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Posted by on Mar 5, 2018 in Coronary artery disease | 0 comments

In a nutshell

This study compared the safety and effectiveness of second generation drug eluting stents (DES) and bare-metal stents (BMS) in patients undergoing percutaneous coronary intervention (PCI). It was determined that second generation DES reduced the chances of experiencing a major adverse cardiac event (MACE). 

Some background

PCI (or angioplasty) is a non-surgical procedure where narrow or blocked arteries are widened or unblocked. In some cases a stent is implanted. A stent is a flexible tube that keeps the artery open. Drug-eluting stents (DES) also release medication into the body. These drugs prevent cells from gathering inside the stent and blocking it again. Bare-metal stents (BMS) do not release medications.

Second generation DES are believed to be safer than older DES. However, until recently, research about second generation DES has been limited.

Methods & findings

This study examined data from 9 other studies that compared second generation DES with BMS. 17,682 patients who underwent PCI participated in these studies. They were divided into two groups. One group received a second generation DES (9,089 patients), while the others received a BMS (8,593 patients). The participants were followed up for between 1 and 5 years, depending on the study.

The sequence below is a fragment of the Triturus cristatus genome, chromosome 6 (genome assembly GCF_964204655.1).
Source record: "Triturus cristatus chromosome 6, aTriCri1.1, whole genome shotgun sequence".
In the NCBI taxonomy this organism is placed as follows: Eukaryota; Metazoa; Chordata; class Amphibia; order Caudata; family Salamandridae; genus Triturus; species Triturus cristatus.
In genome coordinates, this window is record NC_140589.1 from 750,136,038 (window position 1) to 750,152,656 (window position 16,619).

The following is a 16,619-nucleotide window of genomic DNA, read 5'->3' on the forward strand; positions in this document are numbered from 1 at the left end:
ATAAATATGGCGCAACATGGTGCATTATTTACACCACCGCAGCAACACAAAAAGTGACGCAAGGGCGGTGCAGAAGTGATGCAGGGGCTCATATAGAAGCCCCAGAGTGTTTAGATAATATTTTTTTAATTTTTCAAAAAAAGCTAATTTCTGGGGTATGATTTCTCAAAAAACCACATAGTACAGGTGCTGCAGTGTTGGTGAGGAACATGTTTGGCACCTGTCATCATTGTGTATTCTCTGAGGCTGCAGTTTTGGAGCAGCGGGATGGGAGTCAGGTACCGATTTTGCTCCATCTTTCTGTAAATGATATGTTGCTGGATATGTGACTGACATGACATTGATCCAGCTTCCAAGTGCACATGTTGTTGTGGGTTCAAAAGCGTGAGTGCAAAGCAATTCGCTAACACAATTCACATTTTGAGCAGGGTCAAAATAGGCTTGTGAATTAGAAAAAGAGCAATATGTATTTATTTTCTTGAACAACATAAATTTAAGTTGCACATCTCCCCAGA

The participants who received a second generation DES were 22% less likely to experience a MACE. A MACE may be a heart attack, death, or the need for revascularization. Revascularization means needing another PCI procedure, or a coronary artery bypass graft (a surgical procedure) in the same artery where the first PCI was done.

The participants who received a second generation DES were 33% less likely to have a heart attack than those who received a BMS. They were also 53% less likely to need revascularization. They were at least 43% less likely to form a blood clot inside the stent. However, survival rates were similar in both groups.

The bottom line

The study concluded that second generation DES reduced the likelihood of MACE, including heart attacks and revascularization. They also decreased the chances of clot formation inside the stent. However, no difference between second generation DES and BMS was found in terms of survival. 

The fine print

Different studies defined MACE differently, which may have made comparisons difficult.

What’s next?

Discuss the benefits of second generation DES with your physician.

Published By :

Clinical cardiology

Date :

Jan 25, 2018

Original Title :

Safety and efficacy of second-generation drug-eluting stents compared with bare-metal stents: An updated meta-analysis and regression of 9 randomized clinical trials.

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